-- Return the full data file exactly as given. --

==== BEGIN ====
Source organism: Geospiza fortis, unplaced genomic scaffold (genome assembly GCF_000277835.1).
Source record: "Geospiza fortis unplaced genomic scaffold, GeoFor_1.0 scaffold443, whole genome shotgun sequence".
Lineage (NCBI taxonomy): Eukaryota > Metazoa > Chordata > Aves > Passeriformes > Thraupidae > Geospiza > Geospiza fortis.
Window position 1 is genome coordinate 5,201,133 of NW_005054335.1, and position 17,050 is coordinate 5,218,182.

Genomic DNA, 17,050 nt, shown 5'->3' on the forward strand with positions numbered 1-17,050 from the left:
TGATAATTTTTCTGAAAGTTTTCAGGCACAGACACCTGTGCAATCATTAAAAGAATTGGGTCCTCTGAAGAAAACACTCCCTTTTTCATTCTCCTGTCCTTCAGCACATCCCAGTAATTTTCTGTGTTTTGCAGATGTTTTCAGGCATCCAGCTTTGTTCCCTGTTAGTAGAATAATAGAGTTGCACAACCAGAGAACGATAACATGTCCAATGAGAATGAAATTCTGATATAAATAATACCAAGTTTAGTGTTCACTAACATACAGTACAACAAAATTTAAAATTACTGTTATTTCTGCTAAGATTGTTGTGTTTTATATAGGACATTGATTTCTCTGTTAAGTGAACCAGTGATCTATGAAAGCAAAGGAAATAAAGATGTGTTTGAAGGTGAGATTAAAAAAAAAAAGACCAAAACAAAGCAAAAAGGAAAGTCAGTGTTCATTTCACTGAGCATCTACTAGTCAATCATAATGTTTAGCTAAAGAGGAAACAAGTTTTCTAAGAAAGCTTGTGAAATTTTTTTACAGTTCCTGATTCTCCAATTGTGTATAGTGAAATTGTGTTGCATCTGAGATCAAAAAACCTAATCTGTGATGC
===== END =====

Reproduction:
Source organism: Geospiza fortis, unplaced genomic scaffold (genome assembly GCF_000277835.1).
Source record: "Geospiza fortis unplaced genomic scaffold, GeoFor_1.0 scaffold443, whole genome shotgun sequence".
Lineage (NCBI taxonomy): Eukaryota > Metazoa > Chordata > Aves > Passeriformes > Thraupidae > Geospiza > Geospiza fortis.
Window position 1 is genome coordinate 5,201,133 of NW_005054335.1, and position 17,050 is coordinate 5,218,182.

Genomic DNA, 17,050 nt, shown 5'->3' on the forward strand with positions numbered 1-17,050 from the left:
TGATAATTTTTCTGAAAGTTTTCAGGCACAGACACCTGTGCAATCATTAAAAGAATTGGGTCCTCTGAAGAAAACACTCCCTTTTTCATTCTCCTGTCCTTCAGCACATCCCAGTAATTTTCTGTGTTTTGCAGATGTTTTCAGGCATCCAGCTTTGTTCCCTGTTAGTAGAATAATAGAGTTGCACAACCAGAGAACGATAACATGTCCAATGAGAATGAAATTCTGATATAAATAATACCAAGTTTAGTGTTCACTAACATACAGTACAACAAAATTTAAAATTACTGTTATTTCTGCTAAGATTGTTGTGTTTTATATAGGACATTGATTTCTCTGTTAAGTGAACCAGTGATCTATGAAAGCAAAGGAAATAAAGATGTGTTTGAAGGTGAGATTAAAAAAAAAAAGACCAAAACAAAGCAAAAAGGAAAGTCAGTGTTCATTTCACTGAGCATCTACTAGTCAATCATAATGTTTAGCTAAAGAGGAAACAAGTTTTCTAAGAAAGCTTGTGAAATTTTTTTACAGTTCCTGATTCTCCAATTGTGTATAGTGAAATTGTGTTGCATCTGAGATCAAAAAACCTAATCTGTGATGC